Agree with your remarks re the Princes propensity for indulging the sport of ‘Rich gits’, however regard the monarchy as irrelevant. The bill passing through parliament, which has tabbed on to the end the clause which removes the need for the monarch to sign into law that which is passed in parliament, at least removes my main complaint from the front to the back burner.

    Up until that bill passes, HM has not served her people and country well at all for painfully obvious reasons.

    • We’ll have to agree to disagree there, Me_Again. I cannot think of any public servant more deserving of our praise and gratitude. Given that we have to have a head of state, would you prefer to elect say Neil Kinnock? Or Tony Blair?

      • Me_Again says:

        Why on earth would you think they deserve the title? Shudder…… Glad I was sitting when I read that.
        Still the head of state could either be the prime Minister or a senator if we end up with such a system.
        You are correct though, we’ll have to agree to disagree regarding Ma’am.

  3. neilfutureboy says:

    While I take your point I’m not sure that Africans will be in full agreement that rhinocerous cannot be problematic and they would probably find, from their perspective, that wild boar in Europe are no problem.

    Possibly not so much with rhinos but elephants are certainly a nuisance, to put it gently, to locals and more in need of culling than deer here. But the hypocrisy is mainly on the part of the “environmentalists”.

  4. Heather Alibakir says:

    Culling from necessity may just be legitimate (although playing God?) but enjoying killing is another matter. The relish with which people go fox hunting is disgusting; akin to killing a young giraffe because it doesn’t have the right genes. There are some humans ( not really the word) who need that treatment more.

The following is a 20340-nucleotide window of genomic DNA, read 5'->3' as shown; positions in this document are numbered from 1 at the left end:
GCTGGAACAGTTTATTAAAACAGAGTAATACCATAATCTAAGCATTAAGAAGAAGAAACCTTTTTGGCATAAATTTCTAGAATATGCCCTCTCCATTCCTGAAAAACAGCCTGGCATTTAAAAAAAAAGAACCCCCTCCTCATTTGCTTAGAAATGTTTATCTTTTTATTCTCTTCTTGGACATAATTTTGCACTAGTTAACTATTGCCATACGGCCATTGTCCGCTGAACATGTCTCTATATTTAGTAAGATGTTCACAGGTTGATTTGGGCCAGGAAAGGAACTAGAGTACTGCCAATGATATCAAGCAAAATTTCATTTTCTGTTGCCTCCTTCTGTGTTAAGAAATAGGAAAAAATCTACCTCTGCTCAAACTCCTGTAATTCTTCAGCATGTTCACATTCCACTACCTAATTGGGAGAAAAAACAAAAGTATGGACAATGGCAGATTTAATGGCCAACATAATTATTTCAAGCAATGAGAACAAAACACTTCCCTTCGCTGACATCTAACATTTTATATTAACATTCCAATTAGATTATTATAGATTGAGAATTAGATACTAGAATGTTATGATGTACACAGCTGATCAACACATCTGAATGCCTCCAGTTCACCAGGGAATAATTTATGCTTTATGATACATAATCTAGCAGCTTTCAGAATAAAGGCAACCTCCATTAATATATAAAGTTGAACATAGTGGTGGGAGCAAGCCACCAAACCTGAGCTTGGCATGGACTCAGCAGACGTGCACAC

• The antis like to paint a picture of hunt followers slavering with blood-lust and taking pleasure in killing for the sake of killing. This clearly demonstrates how little they know about it. Hunting is about the great outdoors. It’s about riding and jumping, and the working together of huntsmen (and women) with and horses and hounds. The fox as a living quarry creates the uncertainty and excitement of the chase. The fact that hunting is also a way of culling vermin is a bonus, but not the main point.

  5. catalanbrian says:

    I am rather worried to find myself agreeing with much of what you write on the subject of hunting! Wild boar are common here, although rarely seen as they tend to be nocturnal, and the tradition of hunting the “Jabali” continues here in Catalunya. I, myself, don’t hunt the boar but I allow the hunters to cross my farm when they are out hunting, and from time to time I have enjoyed a delicious meal of wild boar courtesy of the hunters.

    I am not quite so sure about the fox and fox hunting and am rather with Oscar Wilde on this matter. The fox is not really a pest any longer as most chickens are, sadly, confined to barns and the fox is really only a threat to free range hens (which can be dealt with by proper fencing and by ensuring that the hens are locked away in their sheds at night). I have hens here. They wander in a fenced area and although the fox is common I have never lost a hen to a fox. That is just down to good management. I dare say that the fox is a threat to game birds that have been put down so that wealthy people, most of whom could not hit a target at three paces, can blast away to somehow prove their manhood, but on that matter I have no problem with the fox taking a few.

    And to answer Neilfutureboy’s comments on Rhino. They are not a real problem to farmers, or anyone else, in Africa as they they tend to stay away from areas of human population. Elephants are a big problem but that can be dealt with by selective culling and moving elephant herds away from areas where they are a problem.

    Finally I would say that I am not a monarchist although I am not in favour of abolishing the monarchy. My view is pretty much of the “if it ain’t broke then don’t mend it” school. And, for that matter the monarch conveniently provides the same function as that of of a president but at a lower cost (no elections). I, as I am sure you will not be surprised to hear, tend to agree with the Prince of Wales on environmental issues

  6. limogerry says:

    In defence of chickens…

    • Alibakir says:

      I love this. My family used to keep chickens and they can be amazingly organised and aggressive in the face of something strange or even dangerous. See how each hen chooses to deal with one rabbit and see it off their territory.
      I had a pet one which would not go to roost unless it had a cuddle, Embarassing on occasions. Sorry, have to get home for the chicken. No not really.

  7. Jane Davies says: